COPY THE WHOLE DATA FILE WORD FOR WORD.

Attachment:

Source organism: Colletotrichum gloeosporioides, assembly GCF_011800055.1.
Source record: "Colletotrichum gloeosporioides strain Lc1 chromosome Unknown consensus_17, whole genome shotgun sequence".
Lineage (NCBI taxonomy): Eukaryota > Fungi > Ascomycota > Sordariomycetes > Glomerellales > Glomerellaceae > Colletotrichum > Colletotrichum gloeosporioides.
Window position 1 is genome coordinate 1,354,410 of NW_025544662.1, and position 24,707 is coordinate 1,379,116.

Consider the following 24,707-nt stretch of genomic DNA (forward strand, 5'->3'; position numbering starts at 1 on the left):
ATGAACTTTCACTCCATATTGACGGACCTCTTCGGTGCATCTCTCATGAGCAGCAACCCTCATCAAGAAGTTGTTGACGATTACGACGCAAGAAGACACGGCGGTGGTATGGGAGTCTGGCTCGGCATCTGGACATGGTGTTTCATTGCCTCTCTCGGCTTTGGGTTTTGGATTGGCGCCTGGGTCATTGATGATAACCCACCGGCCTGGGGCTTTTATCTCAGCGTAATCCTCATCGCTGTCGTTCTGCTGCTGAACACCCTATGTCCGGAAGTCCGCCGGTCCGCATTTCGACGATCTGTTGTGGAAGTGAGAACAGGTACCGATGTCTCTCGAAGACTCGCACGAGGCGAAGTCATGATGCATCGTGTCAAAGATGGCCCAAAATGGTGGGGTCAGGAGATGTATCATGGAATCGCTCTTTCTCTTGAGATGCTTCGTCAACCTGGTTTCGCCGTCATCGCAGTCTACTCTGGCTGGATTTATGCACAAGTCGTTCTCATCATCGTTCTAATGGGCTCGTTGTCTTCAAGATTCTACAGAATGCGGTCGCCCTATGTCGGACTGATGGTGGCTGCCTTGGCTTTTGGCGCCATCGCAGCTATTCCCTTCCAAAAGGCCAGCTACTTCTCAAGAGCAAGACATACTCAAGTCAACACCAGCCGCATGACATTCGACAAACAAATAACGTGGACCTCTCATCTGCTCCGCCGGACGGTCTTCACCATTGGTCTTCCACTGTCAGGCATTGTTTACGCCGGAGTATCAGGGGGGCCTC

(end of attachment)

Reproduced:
Source organism: Colletotrichum gloeosporioides, assembly GCF_011800055.1.
Source record: "Colletotrichum gloeosporioides strain Lc1 chromosome Unknown consensus_17, whole genome shotgun sequence".
Lineage (NCBI taxonomy): Eukaryota > Fungi > Ascomycota > Sordariomycetes > Glomerellales > Glomerellaceae > Colletotrichum > Colletotrichum gloeosporioides.
Window position 1 is genome coordinate 1,354,410 of NW_025544662.1, and position 24,707 is coordinate 1,379,116.

Consider the following 24,707-nt stretch of genomic DNA (forward strand, 5'->3'; position numbering starts at 1 on the left):
ATGAACTTTCACTCCATATTGACGGACCTCTTCGGTGCATCTCTCATGAGCAGCAACCCTCATCAAGAAGTTGTTGACGATTACGACGCAAGAAGACACGGCGGTGGTATGGGAGTCTGGCTCGGCATCTGGACATGGTGTTTCATTGCCTCTCTCGGCTTTGGGTTTTGGATTGGCGCCTGGGTCATTGATGATAACCCACCGGCCTGGGGCTTTTATCTCAGCGTAATCCTCATCGCTGTCGTTCTGCTGCTGAACACCCTATGTCCGGAAGTCCGCCGGTCCGCATTTCGACGATCTGTTGTGGAAGTGAGAACAGGTACCGATGTCTCTCGAAGACTCGCACGAGGCGAAGTCATGATGCATCGTGTCAAAGATGGCCCAAAATGGTGGGGTCAGGAGATGTATCATGGAATCGCTCTTTCTCTTGAGATGCTTCGTCAACCTGGTTTCGCCGTCATCGCAGTCTACTCTGGCTGGATTTATGCACAAGTCGTTCTCATCATCGTTCTAATGGGCTCGTTGTCTTCAAGATTCTACAGAATGCGGTCGCCCTATGTCGGACTGATGGTGGCTGCCTTGGCTTTTGGCGCCATCGCAGCTATTCCCTTCCAAAAGGCCAGCTACTTCTCAAGAGCAAGACATACTCAAGTCAACACCAGCCGCATGACATTCGACAAACAAATAACGTGGACCTCTCATCTGCTCCGCCGGACGGTCTTCACCATTGGTCTTCCACTGTCAGGCATTGTTTACGCCGGAGTATCAGGGGGGCCTC